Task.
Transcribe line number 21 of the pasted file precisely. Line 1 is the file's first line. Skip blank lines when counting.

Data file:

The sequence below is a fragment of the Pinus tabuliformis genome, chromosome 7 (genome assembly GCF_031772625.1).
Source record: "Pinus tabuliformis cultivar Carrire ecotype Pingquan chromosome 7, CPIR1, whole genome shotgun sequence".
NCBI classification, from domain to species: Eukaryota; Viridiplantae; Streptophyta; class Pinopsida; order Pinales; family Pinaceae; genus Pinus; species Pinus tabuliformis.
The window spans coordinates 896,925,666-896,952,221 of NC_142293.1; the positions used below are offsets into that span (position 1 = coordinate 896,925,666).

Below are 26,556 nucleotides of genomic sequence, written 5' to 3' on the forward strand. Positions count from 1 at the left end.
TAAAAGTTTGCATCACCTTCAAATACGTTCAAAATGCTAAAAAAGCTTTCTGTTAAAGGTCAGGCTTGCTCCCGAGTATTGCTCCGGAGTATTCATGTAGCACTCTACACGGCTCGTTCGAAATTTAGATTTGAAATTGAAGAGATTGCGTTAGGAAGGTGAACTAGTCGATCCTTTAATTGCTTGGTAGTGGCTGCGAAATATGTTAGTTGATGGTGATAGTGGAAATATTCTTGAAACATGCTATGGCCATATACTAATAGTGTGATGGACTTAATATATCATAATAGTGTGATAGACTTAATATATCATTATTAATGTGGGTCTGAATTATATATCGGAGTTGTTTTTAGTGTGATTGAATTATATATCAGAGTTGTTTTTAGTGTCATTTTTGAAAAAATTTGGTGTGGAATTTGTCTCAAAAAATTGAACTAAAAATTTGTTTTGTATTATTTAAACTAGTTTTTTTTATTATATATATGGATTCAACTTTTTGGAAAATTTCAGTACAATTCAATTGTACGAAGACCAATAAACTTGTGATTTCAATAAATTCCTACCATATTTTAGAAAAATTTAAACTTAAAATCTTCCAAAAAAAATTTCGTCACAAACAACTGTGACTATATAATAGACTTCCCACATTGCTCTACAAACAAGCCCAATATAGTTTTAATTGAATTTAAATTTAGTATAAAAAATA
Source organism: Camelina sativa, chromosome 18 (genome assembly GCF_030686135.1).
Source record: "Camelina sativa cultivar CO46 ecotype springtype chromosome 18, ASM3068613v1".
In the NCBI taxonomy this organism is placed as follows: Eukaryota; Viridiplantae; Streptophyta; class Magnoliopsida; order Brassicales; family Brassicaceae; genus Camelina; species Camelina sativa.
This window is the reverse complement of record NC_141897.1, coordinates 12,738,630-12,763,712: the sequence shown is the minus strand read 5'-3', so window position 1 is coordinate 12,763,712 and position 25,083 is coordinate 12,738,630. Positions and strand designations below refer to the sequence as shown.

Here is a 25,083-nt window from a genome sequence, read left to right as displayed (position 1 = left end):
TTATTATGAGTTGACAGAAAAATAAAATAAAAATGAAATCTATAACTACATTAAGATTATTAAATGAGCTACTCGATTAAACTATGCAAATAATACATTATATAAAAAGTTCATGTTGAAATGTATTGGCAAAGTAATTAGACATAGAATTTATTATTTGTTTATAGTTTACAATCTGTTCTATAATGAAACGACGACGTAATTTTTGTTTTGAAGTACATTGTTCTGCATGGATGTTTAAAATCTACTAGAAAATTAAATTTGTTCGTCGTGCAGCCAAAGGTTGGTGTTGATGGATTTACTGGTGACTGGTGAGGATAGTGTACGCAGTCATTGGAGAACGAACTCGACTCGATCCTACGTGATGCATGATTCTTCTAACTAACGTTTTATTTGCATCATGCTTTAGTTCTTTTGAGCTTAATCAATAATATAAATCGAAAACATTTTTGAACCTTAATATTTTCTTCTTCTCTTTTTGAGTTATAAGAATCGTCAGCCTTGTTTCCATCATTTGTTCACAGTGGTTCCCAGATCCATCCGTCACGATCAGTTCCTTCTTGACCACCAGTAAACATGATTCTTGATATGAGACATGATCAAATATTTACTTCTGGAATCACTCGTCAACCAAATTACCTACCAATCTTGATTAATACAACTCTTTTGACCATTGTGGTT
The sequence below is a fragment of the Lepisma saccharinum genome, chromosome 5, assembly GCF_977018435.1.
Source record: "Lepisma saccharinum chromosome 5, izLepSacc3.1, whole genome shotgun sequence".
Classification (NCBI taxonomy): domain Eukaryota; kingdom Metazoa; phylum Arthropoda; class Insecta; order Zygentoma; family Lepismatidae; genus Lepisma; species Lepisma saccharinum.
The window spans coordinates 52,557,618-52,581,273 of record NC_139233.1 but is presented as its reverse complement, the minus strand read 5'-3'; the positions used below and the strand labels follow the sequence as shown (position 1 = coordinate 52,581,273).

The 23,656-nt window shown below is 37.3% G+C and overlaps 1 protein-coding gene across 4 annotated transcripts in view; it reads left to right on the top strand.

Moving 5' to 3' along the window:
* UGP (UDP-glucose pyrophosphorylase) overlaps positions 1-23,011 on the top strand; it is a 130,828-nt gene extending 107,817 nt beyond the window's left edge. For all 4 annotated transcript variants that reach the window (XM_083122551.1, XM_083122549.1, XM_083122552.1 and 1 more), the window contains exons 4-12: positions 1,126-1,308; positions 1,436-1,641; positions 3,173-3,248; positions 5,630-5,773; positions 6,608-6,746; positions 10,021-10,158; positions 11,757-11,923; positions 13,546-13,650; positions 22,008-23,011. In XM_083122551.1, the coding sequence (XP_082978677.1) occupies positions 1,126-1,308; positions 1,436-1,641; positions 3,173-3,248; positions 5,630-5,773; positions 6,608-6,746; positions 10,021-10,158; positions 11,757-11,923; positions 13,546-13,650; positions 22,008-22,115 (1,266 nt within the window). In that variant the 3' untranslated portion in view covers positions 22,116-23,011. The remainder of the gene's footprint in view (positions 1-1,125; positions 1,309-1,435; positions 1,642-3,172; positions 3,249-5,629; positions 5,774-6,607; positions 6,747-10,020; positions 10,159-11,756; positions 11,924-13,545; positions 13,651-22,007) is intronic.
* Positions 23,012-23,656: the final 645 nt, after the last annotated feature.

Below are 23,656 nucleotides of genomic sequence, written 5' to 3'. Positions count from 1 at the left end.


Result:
Below are 23,656 nucleotides of genomic sequence, written 5' to 3'. Positions count from 1 at the left end.